John Hall's research interests include earthquake engineering, structural engineering, structural dynamics, strong ground motion, finite element modeling, and earthquake reconnaissance.

Thomas H. Heaton

Professor of Engineering Seismology

Professor Heaton focuses on engineering seismology, and earthquake rupture physics.  Special focus on earthquake early warning; understanding ground motions that cause building collapse; multi-scale self-organizing systems in dynamic rupture.

Melany L. Hunt

Dotty and Dick Hayman Professor of Mechanical Engineering

Professor Hunt focuses on the transport and mechanics of multiphase systems including granular and particulate flows, fluidized beds, porous media, and related energy systems. 

Nadia Lapusta

Professor of Mechanical Engineering and Geophysics

Professor Lapusta studies friction and fracture phenomena on both fundamental and practical levels.  Her work focuses on analytical and numerical modeling that incorporates and explains experimental findings. She has a special interest in failure of geomaterials in the presence of fluids, physics of earthquakes, and induced seismicity, where frictional faulting and cracking are key ingredients.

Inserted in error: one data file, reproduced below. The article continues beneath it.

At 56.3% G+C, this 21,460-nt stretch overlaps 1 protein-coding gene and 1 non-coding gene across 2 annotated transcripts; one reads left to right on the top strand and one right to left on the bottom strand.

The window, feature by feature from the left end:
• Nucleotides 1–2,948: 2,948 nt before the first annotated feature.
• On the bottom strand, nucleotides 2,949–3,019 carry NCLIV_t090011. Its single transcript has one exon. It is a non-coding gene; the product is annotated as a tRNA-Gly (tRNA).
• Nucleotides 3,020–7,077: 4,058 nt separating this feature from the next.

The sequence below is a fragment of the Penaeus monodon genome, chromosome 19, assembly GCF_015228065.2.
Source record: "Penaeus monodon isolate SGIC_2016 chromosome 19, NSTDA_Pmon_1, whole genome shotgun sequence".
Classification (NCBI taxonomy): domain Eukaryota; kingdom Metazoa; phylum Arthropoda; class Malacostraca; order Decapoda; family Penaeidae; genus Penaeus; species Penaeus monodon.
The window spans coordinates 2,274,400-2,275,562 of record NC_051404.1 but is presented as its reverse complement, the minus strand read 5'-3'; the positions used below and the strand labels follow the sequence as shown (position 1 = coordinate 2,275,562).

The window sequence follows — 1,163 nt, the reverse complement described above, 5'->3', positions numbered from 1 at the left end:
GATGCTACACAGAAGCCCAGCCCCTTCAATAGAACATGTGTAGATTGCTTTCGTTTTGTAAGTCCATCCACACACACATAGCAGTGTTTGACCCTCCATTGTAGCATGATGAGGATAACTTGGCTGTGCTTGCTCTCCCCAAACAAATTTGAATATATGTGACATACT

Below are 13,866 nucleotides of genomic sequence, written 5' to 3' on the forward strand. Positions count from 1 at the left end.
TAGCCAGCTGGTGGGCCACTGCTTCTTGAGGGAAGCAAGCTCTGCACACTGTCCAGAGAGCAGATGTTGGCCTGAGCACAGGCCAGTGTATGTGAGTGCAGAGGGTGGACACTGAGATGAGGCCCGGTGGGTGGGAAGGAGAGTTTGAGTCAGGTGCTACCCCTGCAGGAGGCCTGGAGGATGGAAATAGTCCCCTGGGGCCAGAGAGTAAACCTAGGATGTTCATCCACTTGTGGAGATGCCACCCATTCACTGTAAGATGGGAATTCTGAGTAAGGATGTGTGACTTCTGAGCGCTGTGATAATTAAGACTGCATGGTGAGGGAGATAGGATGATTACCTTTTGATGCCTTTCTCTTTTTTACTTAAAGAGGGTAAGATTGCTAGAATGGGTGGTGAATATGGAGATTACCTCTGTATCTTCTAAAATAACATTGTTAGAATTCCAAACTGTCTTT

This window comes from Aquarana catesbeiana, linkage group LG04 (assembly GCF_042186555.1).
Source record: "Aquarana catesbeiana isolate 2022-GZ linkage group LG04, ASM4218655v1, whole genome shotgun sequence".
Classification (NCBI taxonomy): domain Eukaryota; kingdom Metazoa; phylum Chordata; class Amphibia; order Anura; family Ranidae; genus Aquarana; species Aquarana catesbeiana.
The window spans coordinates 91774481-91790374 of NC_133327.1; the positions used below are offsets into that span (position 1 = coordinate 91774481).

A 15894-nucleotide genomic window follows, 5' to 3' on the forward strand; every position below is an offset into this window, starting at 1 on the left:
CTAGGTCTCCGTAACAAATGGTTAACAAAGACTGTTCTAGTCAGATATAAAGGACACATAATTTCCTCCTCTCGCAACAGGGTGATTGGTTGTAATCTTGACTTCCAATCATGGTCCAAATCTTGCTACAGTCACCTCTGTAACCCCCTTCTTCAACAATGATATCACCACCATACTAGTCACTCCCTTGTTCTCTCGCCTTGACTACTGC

Austin Minnich

Professor of Mechanical Engineering and Applied Physics

Professor Minnich researches the physics and engineering of nanoscale heat transport. Nanostructured materials have novel thermal properties with applications in energy such as for thermoelectric materials, which convert heat directly to electricity. Minnich uses experimental techniques, including ultrafast optical experiments, to study transport at the length and time scales of the energy carriers themselves. These experiments measure properties of the energy carriers that are lost at macroscopic scales, allowing for a more complete understanding of nanoscale transport physics. Minnich also uses these results to design novel materials and thermal devices, such as more efficient thermoelectric materials and devices for thermal energy storage.

Richard M. Murray

Thomas E. and Doris Everhart Professor of Control and Dynamical Systems and Bioengineering

Research in Richard Murray's group is in the application of feedback and control to networked systems, with applications in biology and autonomy. Current projects include novel control system architectures, biomolecular feedback systems and networked control systems.

Michael Ortiz

Frank and Ora Lee Marble Professor of Aeronautics and Mechanical Engineering

Professor Ortiz's research interests include solid mechanics, computational mechanics, and nonlinear and failure processes in solids.

Sergio Pellegrino

Joyce and Kent Kresa Professor of Aerospace and Civil Engineering; Jet Propulsion Laboratory Senior Research Scientist; Co-Director, Space-Based Solar Power Project

Professor Pellegrino's research focuses on lightweight structures and particularly on problems involving packaging, deployment, shape control and stability.

Guruswami (Ravi) Ravichandran

John E. Goode, Jr., Professor of Aerospace and Mechanical Engineering; Otis Booth Leadership Chair, Division of Engineering and Applied Science